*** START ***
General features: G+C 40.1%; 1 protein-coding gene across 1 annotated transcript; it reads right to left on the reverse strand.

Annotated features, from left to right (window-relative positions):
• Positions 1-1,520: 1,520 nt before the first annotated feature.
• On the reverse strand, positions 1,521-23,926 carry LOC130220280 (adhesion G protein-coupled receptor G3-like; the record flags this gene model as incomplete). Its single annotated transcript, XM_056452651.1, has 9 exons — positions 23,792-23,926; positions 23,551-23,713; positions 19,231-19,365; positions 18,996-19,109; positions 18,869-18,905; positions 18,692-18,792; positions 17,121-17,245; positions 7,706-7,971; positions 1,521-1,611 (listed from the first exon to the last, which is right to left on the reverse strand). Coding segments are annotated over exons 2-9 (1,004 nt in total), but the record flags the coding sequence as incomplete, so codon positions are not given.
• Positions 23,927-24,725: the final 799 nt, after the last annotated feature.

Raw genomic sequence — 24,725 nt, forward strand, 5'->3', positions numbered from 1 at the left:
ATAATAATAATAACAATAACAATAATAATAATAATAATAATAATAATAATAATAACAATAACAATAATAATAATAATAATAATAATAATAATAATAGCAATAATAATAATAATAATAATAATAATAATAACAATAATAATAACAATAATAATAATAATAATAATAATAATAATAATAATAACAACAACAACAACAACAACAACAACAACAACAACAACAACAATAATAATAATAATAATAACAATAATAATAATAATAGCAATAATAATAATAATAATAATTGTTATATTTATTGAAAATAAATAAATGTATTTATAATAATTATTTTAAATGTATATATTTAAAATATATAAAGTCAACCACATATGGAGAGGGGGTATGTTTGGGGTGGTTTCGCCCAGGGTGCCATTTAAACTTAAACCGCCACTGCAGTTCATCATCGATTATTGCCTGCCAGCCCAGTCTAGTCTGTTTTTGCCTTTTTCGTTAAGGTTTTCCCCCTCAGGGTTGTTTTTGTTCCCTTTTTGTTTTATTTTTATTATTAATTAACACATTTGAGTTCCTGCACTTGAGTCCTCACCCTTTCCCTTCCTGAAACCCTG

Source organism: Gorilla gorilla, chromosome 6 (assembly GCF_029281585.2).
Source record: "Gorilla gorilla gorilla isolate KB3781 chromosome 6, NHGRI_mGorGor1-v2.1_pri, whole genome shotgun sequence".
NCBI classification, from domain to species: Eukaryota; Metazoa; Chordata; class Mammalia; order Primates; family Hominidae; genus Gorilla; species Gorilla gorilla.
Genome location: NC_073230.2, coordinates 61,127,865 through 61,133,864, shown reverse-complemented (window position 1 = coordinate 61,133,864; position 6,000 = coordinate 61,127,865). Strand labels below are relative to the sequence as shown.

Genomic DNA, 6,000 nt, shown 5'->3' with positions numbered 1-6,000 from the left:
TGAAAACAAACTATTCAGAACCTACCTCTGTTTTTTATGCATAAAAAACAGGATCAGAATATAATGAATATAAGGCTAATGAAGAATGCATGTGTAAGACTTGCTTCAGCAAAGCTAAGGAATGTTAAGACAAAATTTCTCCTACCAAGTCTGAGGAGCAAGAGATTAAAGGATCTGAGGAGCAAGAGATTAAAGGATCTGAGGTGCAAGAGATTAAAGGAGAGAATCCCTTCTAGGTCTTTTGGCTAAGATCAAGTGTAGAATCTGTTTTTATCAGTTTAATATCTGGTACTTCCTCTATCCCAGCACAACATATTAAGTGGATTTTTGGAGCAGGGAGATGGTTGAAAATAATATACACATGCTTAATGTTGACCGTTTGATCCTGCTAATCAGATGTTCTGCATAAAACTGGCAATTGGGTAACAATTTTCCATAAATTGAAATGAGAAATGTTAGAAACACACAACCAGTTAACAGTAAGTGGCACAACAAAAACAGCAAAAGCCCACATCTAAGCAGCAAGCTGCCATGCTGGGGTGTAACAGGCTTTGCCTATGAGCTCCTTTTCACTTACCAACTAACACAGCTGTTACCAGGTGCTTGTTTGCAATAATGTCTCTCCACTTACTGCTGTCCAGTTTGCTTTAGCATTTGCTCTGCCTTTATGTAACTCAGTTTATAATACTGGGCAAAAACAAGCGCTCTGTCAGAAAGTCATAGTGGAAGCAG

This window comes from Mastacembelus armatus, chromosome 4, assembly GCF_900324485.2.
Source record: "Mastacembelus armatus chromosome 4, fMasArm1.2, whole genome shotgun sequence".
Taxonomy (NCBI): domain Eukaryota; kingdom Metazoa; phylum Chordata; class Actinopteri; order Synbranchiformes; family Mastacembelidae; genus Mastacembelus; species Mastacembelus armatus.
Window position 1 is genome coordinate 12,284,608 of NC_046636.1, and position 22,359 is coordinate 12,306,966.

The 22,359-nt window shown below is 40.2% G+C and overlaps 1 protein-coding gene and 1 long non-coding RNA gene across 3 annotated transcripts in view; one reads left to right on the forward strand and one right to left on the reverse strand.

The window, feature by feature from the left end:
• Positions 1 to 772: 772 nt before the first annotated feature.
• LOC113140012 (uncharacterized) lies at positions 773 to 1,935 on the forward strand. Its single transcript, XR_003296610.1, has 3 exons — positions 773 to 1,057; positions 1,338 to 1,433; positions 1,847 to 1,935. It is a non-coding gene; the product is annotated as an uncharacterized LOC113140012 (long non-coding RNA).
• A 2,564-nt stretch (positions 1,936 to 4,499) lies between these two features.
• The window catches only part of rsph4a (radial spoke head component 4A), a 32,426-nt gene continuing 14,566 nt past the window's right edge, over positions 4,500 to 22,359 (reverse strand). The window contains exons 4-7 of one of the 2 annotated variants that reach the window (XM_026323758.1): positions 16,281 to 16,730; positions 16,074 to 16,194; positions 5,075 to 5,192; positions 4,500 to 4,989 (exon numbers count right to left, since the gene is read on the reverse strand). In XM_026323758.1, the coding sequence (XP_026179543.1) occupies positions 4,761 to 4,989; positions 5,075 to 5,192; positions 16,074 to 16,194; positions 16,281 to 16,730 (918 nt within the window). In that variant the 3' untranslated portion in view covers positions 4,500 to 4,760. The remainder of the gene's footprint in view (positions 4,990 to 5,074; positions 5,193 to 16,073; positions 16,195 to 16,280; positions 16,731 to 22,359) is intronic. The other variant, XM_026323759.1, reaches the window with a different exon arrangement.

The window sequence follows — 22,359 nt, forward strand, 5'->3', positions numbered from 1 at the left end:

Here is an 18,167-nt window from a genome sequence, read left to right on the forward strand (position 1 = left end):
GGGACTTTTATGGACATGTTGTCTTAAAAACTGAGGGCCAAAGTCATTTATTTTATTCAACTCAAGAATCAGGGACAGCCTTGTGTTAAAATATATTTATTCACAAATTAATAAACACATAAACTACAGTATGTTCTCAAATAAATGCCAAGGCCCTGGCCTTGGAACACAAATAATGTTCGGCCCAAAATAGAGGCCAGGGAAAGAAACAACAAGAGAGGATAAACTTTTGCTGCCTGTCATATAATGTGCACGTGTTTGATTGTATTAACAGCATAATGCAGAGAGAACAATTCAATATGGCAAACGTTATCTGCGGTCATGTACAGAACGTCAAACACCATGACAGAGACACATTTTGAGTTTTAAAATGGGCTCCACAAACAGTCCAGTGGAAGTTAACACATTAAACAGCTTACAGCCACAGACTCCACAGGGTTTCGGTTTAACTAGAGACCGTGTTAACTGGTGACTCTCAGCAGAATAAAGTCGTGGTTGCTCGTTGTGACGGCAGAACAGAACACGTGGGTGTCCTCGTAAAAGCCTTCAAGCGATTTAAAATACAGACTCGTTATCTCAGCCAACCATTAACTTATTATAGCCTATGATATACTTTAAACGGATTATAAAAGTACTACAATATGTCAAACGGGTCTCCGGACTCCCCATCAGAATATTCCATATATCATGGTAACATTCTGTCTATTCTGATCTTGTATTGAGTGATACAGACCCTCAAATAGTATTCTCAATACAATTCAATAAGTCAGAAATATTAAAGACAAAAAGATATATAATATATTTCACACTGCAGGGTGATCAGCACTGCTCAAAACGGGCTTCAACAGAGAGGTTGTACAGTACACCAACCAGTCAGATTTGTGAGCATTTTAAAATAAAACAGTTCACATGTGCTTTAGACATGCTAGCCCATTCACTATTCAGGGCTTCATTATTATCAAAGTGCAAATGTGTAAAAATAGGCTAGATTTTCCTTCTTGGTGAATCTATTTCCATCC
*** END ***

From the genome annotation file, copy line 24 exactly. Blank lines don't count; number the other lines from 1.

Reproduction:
The window sequence follows — 22,359 nt, forward strand, 5'->3', positions numbered from 1 at the left end: